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Turkey's Path to Real Democracy

Did the Turkey’s refusal to have U.S. troops attack Iraq from its soil strengthen the country’s democracy?

April 17, 2003

Did the Turkey's refusal to have U.S. troops attack Iraq from its soil strengthen the country's democracy?

On March 1, 2003, when the Turkish Grand National Assembly turned down the U.S. request to allow the deployment of U.S. troops in Turkey, almost everyone in the Bush Administration was shocked.

In the days leading up to the vote, nobody in Washington believed that a country like Turkey could turn down its only true ally in the Western world.

After all, few countries are more dependent on the United States than Turkey is for support of its feeble economy and foreign policy interests — like EU membership and the Cyprus issue.

There are still hundreds of milestones to go, but — against considerable odds — the future of democracy in Turkey is more promising than ever.

That is even more impressive since traveling down the winding path of becoming a real democracy has yielded some painful consequences.

With the vote of its parliament in Ankara, Turkey was not only closing its doors to U.S. troops using the country as a staging area for an invasion of Iraq.

It also threw away a $6 billion check from the U.S. government, which it could have deposited in its bank account without any obligation for repayment.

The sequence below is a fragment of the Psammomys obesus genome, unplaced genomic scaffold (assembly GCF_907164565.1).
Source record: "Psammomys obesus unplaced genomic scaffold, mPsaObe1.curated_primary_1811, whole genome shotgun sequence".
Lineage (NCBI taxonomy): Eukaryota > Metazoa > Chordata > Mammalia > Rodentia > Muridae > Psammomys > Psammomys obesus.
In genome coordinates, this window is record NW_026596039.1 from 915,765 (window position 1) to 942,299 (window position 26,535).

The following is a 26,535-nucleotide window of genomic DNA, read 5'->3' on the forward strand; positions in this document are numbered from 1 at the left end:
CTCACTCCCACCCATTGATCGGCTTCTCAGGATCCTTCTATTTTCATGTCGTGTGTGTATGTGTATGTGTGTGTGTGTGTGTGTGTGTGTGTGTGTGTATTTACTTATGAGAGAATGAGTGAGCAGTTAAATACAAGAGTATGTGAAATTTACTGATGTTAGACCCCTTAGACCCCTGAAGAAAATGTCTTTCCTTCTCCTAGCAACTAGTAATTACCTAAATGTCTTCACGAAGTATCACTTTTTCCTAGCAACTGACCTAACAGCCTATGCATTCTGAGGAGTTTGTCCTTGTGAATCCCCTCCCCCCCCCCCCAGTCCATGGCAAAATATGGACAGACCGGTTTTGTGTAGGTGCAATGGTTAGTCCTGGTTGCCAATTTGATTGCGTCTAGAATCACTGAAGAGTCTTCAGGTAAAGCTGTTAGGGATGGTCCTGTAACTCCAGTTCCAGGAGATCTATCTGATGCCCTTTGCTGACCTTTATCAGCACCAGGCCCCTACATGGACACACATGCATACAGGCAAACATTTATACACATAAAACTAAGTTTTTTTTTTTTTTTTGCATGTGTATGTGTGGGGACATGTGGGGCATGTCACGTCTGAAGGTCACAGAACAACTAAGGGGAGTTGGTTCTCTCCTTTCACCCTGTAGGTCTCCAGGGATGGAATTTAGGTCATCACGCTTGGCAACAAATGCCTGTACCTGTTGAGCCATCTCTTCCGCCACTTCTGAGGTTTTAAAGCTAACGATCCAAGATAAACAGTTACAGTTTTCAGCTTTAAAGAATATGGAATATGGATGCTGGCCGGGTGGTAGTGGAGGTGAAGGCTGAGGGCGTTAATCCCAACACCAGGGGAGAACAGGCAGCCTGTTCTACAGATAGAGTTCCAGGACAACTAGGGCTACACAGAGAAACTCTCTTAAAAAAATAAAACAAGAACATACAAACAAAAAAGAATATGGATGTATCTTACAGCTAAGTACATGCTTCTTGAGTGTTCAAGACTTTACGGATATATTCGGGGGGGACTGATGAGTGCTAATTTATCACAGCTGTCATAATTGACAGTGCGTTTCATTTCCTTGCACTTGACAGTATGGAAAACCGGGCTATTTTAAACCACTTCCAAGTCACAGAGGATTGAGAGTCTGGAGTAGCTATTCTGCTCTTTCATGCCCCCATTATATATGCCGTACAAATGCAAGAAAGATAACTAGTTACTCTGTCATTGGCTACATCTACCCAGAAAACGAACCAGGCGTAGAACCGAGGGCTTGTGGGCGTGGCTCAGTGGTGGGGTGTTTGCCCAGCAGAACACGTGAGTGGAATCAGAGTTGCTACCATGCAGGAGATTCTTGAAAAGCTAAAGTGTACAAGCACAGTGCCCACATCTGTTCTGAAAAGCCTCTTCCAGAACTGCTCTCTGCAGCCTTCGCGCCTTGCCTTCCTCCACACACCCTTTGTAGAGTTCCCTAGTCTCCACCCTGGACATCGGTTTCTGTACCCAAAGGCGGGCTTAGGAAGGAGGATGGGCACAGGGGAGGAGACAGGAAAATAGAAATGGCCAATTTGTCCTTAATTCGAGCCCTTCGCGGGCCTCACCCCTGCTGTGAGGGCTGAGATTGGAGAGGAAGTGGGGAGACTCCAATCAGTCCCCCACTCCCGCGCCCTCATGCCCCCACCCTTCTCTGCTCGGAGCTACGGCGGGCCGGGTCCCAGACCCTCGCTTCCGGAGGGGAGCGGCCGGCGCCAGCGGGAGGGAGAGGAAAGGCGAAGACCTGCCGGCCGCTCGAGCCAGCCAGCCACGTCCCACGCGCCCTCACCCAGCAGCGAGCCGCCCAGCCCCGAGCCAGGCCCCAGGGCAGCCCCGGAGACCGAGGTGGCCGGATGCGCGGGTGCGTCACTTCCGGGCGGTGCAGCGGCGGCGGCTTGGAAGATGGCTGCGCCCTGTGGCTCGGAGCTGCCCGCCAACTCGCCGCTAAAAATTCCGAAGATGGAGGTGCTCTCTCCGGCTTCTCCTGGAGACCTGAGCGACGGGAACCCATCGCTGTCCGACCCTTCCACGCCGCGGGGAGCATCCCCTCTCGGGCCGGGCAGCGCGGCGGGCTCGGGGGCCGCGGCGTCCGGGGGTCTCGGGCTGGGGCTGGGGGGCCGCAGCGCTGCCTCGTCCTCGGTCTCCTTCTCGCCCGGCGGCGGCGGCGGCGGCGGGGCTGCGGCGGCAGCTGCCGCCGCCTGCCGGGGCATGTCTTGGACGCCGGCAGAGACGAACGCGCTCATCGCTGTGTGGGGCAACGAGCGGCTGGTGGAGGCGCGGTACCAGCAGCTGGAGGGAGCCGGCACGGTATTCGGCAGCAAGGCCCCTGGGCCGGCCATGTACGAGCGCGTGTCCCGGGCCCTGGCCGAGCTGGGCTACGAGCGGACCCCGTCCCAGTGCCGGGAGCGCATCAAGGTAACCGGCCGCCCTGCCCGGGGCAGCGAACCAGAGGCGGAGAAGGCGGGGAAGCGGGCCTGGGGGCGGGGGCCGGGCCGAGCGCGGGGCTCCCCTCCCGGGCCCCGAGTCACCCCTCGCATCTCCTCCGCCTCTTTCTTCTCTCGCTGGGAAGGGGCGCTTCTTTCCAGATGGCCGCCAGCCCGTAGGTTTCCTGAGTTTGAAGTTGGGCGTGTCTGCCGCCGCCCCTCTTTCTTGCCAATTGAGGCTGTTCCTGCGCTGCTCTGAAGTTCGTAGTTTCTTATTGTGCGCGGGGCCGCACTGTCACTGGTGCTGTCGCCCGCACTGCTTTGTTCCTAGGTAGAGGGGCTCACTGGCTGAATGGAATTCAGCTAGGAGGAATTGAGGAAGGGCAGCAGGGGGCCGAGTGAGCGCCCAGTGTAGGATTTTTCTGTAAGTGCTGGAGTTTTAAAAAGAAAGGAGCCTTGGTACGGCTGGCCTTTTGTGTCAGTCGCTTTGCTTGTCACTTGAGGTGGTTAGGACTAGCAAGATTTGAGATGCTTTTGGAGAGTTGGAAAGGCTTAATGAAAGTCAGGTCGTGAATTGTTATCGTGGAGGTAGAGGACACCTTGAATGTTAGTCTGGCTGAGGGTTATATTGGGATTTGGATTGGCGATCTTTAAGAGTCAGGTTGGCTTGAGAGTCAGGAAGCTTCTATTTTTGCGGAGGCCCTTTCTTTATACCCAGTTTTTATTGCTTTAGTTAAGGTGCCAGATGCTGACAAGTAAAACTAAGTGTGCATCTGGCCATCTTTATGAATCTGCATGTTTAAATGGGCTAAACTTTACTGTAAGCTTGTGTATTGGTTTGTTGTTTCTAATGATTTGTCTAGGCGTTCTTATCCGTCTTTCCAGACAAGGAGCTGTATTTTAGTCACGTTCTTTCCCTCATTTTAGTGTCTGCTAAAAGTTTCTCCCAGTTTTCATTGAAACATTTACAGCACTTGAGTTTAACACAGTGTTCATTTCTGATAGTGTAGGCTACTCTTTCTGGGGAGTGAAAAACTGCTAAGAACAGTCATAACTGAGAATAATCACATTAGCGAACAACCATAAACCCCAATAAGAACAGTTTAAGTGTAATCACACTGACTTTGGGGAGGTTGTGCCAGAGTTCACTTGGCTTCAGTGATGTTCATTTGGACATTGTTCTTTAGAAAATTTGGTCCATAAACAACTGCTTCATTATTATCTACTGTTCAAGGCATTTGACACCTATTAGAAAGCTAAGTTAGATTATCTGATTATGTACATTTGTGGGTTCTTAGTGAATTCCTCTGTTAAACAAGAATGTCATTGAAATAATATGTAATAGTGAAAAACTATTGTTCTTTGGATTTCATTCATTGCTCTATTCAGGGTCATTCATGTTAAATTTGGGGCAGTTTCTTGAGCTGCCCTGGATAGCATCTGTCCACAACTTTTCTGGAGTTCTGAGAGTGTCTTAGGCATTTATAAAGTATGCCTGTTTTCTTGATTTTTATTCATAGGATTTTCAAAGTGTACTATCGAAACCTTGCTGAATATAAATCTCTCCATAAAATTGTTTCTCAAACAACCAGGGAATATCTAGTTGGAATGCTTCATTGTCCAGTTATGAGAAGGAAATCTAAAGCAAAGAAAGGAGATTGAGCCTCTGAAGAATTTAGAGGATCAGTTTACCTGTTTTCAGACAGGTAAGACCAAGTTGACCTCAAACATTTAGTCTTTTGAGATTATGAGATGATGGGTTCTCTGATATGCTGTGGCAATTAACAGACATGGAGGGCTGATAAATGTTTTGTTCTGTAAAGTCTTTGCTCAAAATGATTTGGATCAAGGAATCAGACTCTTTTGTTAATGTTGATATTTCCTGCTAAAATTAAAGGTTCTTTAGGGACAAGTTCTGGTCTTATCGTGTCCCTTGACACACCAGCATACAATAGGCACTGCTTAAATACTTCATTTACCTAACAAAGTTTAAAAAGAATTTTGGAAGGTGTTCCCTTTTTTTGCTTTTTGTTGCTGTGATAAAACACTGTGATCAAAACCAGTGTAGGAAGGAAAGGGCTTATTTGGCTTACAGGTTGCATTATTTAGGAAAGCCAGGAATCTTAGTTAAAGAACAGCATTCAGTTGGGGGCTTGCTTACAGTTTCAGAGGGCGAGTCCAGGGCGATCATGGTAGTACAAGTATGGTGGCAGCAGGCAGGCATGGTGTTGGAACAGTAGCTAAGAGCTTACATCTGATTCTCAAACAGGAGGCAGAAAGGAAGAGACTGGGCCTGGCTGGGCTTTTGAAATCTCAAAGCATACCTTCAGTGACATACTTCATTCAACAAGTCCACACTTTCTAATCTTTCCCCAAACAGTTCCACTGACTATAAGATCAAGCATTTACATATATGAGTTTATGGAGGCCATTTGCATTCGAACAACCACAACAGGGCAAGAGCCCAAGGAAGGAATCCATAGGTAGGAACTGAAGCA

And yet, amid all the hoopla of the surprising “No” vote, few people in Washington really understood the finality of the moment.

While many in the Bush Administration believed it was part of a tough-minded bargaining strategy, it was actually the final answer of Turkey.

What exactly happened? The saga begins with the Republican People's Party — or Ataturk, named after the founder of the Turkish Republic.

Early in the parliamentary debate, it established its opposition to the war against Iraq and the related U.S. requests for strategic aid.

Yet, it did not choose to pursue a healthy and public debate that could have helped the people to understand the impact that such a momentous decision would have — whether on the Turkish economy, long-term national interests or Turkey’s position in what is a rough neighborhood.

Without such a debate, the Republican People’s Party accomplished an important goal — attracting the support of many people.

Just before the vote in parliament, a public opinion poll showed that the share of the Turkish population opposed to the war had grown to 94%.

The signal was clear: Turkey's public wanted nothing to do with U.S. action in Iraq — and the government had better be listening.

And so it happened that — even though the ruling party holds the vast majority of seats in Parliament — it failed on a proposal its own party submitted to vote.

As a result of these manuevers, the United States missed out on opening the northern front against Iraq from Turkey’s soil by only three votes. 267 votes would constitute the majority, but the government proposal obtained only 264 votes.

The opposition party, by garnering bipartisan support, was able to win the vote in parliament. It was another shocking moment for people both inside and outside the country to comprehend. Why?

Such a profoundly democratic act — in which the opposition and part of the government parties joined hands — has never been accomplished in Turkey.